• I noticed these small, pin point holes in my tops as well. I put it down to standing at the sink and splashing soapy water on myself and that the soap was eating my tops. Now, I do the dishes in my apron. I guess I need to get pants that zip on the side or pull up and not wear my favorite tops with button pants.

  • My shirts too! But I worked out it was due to catching on the granite benchtops. Now I wear an apron and no more holes!

  • I have found that the fabric at the very upper corner of the waist belt of jeans, right past the buttonhole, tends to stick out a bit after you have buttoned your jeans. This is what has been causing that little hole in my shirts, and not the button itself. I wear a clear plastic stretch belt through my jean loops and keep this little corner flap tucked in – and no more new little tee-shirt holes.

  • I laughed so hard when I read this as it has been a topic of conversation with my friends and I for many years! We decided that there were “t-shirt fairies” that flew around and put little holes in the bottom of our shirts. Haha! A few weeks ago, I intuited that it might be the button of my jeans or maybe my belts as they are part of my every day work wardrobe. Then, I read your latest post. Bazinga! I cannot tell you how crazy this has been making me! Thank you! I’m sending this out to all my friends. Fairies, be gone! 😀

  • Other things that I have found, are super long necklaces hitching delicate fabrics, and bracelets with sharp claws or edges will hitch clothes on your sides and wherever else you move you arm. As well as trolleys and counters in shops.

  • I still don’t get the rubbing against a snap or button to create the holes. It is happening to shirts I have worn only twice and laundered once. I am thinking that it is poor weaving of fabric, but why there near the waist. I have always been a t-shirt women and this problem has just been happening for the past 5 years. It has to be the quality of fabric. I just found another hole in a favorite tee that I bought in the spring. Not happy.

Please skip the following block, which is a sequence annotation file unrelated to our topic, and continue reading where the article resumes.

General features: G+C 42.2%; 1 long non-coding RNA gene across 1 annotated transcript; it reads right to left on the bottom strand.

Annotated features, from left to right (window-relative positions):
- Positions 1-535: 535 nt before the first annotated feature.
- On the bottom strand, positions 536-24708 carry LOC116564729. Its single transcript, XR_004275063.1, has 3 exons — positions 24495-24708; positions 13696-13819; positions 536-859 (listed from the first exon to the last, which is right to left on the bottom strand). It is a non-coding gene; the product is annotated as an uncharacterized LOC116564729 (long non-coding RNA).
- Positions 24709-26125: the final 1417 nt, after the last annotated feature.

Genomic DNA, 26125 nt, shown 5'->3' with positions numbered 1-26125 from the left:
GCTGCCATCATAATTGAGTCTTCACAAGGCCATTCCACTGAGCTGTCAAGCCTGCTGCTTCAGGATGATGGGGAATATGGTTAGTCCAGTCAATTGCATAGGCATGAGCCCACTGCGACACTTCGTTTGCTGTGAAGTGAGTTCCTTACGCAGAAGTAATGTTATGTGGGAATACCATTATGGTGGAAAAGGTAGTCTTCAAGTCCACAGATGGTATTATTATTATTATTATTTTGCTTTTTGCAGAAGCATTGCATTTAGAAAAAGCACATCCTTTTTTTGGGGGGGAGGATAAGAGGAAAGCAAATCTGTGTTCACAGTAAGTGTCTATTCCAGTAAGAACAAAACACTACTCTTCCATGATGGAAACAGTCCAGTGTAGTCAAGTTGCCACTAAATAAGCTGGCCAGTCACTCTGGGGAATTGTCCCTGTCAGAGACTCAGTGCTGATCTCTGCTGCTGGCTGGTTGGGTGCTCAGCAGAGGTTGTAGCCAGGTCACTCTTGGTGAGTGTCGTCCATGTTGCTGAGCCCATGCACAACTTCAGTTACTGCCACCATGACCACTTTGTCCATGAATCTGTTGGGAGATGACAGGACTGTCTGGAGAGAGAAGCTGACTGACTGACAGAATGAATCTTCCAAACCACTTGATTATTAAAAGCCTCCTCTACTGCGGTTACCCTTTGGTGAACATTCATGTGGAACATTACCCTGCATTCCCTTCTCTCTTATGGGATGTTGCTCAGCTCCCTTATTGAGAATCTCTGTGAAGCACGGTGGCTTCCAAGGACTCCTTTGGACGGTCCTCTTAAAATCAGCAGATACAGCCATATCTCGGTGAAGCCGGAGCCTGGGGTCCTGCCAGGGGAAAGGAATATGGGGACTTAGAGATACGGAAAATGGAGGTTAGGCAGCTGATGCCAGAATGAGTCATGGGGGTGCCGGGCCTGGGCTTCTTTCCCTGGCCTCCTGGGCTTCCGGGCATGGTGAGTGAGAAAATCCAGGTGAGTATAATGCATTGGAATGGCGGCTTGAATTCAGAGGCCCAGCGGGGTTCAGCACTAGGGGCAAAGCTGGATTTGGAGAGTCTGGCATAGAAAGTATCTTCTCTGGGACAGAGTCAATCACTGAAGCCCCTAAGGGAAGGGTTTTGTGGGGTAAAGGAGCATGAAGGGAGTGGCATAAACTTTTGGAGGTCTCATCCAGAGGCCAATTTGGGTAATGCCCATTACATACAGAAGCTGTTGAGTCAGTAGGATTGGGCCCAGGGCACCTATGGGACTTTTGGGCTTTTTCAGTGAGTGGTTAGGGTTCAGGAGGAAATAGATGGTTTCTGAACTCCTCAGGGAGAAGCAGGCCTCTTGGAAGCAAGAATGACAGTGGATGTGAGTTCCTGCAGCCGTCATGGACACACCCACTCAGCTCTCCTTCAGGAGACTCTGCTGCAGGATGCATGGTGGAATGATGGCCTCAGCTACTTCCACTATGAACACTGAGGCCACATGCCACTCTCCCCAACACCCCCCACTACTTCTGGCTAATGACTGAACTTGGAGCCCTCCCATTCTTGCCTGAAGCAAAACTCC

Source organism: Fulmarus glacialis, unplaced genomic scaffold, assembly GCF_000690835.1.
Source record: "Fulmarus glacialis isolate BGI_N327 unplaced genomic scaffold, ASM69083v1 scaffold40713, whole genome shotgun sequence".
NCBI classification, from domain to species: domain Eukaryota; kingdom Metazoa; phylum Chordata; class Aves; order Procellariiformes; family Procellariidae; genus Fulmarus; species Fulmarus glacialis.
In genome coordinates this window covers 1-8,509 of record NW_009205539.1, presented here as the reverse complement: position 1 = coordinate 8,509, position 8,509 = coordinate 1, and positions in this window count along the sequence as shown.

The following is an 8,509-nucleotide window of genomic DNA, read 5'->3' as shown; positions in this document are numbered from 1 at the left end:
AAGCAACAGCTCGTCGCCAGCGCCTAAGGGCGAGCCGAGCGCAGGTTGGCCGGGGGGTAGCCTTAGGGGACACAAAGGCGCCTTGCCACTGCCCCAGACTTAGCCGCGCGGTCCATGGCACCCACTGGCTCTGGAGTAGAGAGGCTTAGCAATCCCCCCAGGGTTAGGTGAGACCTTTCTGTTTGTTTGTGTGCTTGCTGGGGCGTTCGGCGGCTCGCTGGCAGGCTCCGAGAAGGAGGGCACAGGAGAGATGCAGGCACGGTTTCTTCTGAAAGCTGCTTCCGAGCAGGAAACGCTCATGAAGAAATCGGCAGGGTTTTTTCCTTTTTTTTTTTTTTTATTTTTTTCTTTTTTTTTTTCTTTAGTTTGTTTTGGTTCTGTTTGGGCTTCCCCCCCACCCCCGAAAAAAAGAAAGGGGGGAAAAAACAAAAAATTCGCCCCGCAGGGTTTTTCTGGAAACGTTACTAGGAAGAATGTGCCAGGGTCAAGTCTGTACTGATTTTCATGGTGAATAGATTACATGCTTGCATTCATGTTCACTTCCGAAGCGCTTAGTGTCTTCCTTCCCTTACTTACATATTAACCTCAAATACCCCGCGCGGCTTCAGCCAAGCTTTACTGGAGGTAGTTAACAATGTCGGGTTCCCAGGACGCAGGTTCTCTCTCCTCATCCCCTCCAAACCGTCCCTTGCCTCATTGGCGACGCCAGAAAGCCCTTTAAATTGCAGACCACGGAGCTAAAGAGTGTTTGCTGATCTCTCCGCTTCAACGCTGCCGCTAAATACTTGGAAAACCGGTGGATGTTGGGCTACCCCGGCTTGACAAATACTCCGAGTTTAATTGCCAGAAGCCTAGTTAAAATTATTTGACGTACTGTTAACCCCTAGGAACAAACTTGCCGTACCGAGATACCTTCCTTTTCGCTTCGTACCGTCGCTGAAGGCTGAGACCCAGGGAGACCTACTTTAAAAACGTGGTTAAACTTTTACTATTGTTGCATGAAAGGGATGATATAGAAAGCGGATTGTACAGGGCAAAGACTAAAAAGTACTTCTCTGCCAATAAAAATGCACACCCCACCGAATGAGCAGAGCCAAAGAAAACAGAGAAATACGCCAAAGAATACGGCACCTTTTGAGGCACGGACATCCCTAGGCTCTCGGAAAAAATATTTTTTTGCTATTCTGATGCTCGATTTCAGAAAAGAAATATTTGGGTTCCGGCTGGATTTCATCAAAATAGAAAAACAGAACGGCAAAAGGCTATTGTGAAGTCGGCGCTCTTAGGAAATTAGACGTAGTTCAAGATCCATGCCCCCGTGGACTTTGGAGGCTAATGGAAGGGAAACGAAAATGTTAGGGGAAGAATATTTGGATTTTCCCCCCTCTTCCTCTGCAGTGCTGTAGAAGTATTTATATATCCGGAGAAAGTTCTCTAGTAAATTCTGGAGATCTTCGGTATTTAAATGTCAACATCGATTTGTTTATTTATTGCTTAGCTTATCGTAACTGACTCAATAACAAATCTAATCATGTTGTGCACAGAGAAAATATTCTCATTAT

• Lots of thoughts, but consider this. What’s changed in our world that could be causing this. I’m 63 and have been a lot rougher on clothes in my younger years so I don’t buy any of the “wear” theorys by buttons, buckles, countertops or the like. My guess is fabric quality has changed, so maybe prone to failure around high wear areas. Again, something has to be different from years ago when this type of failure was unheard of.

  • Jon is right! Something has changed from years past. The way they process the cotton fabric or other fabrics has to have changed. However, I am removing the metal button from two pair of jeans and replacing with a sturdy plastic button to see if it’s something in the metal buttons used now. Either way I’ve lost so many nice tops to these holes. It’s war! The manufacturers need to be told. Good luck with that, right!

  • I have replaced the metal buttons with plastic buttons on two pair of jeans. I have worn shirts without holes to see if I would get holes. After 2 weeks of trying different shirts and times I wear them and NO HOLES. So, I believe it’s the metal buttons. I’m going to change all my jeans to plastic buttons.

  • I do not believe this at all. I do not wear jeans. I believe it’s because when we clean at the sink, the chemicals in the cleaners get on what we are wearing, right near the belly button area, and eat thru the material. I have large holes and tiny holes, 4 inches across. timy hilos